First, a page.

Operations on Pointers

 Introduction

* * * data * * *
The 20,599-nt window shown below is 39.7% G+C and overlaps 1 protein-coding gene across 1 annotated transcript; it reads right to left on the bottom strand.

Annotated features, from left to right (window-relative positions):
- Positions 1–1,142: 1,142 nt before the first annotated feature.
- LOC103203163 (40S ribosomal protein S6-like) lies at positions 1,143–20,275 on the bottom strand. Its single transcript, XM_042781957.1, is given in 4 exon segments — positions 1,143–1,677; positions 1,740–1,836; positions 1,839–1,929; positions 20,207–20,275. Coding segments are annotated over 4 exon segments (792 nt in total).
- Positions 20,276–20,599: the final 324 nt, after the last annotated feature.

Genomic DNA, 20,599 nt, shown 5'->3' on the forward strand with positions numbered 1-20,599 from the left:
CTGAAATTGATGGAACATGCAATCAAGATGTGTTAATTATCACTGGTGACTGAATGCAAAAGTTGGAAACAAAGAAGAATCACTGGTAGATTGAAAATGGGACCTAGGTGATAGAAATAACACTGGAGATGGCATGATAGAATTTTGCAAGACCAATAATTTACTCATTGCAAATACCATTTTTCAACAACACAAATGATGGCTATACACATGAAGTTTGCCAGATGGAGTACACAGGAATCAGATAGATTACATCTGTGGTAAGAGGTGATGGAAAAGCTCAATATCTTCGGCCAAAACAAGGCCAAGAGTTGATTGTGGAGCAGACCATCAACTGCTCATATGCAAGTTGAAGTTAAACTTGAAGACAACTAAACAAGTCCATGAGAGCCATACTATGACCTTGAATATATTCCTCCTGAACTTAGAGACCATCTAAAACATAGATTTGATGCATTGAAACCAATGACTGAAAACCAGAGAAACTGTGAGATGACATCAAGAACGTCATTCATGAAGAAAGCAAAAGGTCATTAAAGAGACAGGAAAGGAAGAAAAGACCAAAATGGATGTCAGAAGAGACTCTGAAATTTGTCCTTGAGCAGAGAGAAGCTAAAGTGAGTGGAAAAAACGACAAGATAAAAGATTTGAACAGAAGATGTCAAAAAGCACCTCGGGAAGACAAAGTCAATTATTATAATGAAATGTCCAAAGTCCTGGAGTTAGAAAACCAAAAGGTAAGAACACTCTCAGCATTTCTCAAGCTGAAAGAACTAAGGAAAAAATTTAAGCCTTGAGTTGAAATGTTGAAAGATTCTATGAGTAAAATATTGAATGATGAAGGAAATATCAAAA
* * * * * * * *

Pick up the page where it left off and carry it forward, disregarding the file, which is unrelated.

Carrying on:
Consider that, added just a few rules, a pointer is a variable like any other: it can get its value from the user (indirectly), you can apply any of the algebraic operations we have learned, it can be incremented, it can be applied on a function, etc. A variable is a value that is supposed to change some time to time. Since a pointer is a variable whose value points to another variable, the value of a pointer is affected by the variable it points to. You can use this indirection to change the value of a pointer when changing its main variable. To get a value from the user, we have already learned that you can use the cin operator. When using a pointer to get a value from the user, don't forget the * operator, otherwise, the compiler would get confused. We have already learned how to request and display the value of a regular variable from the user: ```#include using namespace std; int main() { int students; cout << "Number of students: "; cin >> students; cout << "\nNumber of students: " << students; cout << "\n\n"; return 0; }``` Once you have gotten a value and store it in a variable, it is available: ```#include using namespace std; int main() { int students; int *ptrStudents; ptrStudents = &students; cout << "Number of students: "; cin >> students; cout << "\nNumber of students: " << students << "\nThat is: " << *ptrStudents << " students."; cout << "\n\n"; return 0; }``` This could produce: ```Number of students: 24 Number of students: 24 That is: 24 students``` In the same way, you can request a value from the user and store it in the pointer. To see an example, make the following change to the file: ```#include using namespace std; int main() { int students; int *ptrStudents; ptrStudents = &students; cout << "Number of students: "; cin >> *ptrStudents; cout << "\nNumber of students: " << students << "\nThat is: " << *ptrStudents << " students."; cout << "\n\n"; return 0; }``` Of course, you can use various pointers on the same program. Apply an example by making the following changes: ```#include using namespace std; int main() { int boys; int girls; int *ptrBoys; int *ptrGirls; ptrBoys = &boys; ptrGirls = &girls; cout << "Number of male students: "; cin >> *ptrboys; cout << "Number of female students: "; cin >> *ptrGirls; cout << "\nNumber of students:"; cout << "\nBoys:" << "\t" << Boys << "\nThat is: " << *ptrBoys << " students."; cout << "\nGirls:" << "\t" << Girls << "\nThat is: " << *ptrGirls << " students."; cout << "\n\n"; return 0; }``` We have learned how to perform algebraic calculations and expressions in C++. When performing these operations on pointers, remember to use the * for each pointer involved. The calculations should be as smooth: ```#include using namespace std; int main() { int boys; int girls; int total; int *ptrBoys; int *ptrGirls; int *ptrTotal; ptrBoys = &boys; ptrGirls = &girls; ptrTotal = &total; cout << "Number of male students: "; cin >> *ptrBoys; cout << "Number of female students: "; cin >> *ptrGirls; cout << "\nNumber of students:"; cout << "\nBoys:" << "\t" << Boys << "\nThat is: " << *ptrBoys << " students."; cout << "\nGirls:" << "\t" << Girls << "\nThat is: " << *ptrGirls << " students."; Total = Boys + Girls; *ptrTotal = *ptrBoys + *ptrGirls; cout << "\n\nTotal number of students: " << total; cout << "\nThere are " << *ptrTotal << " students"; cout << "\n\n"; return 0; }``` This would produce: ```Number of male students: 26 Number of female students: 24 Boys: 26 That is: 26 students Girls: 24 That is: 24 students Total number of students: 50 There are 50 students```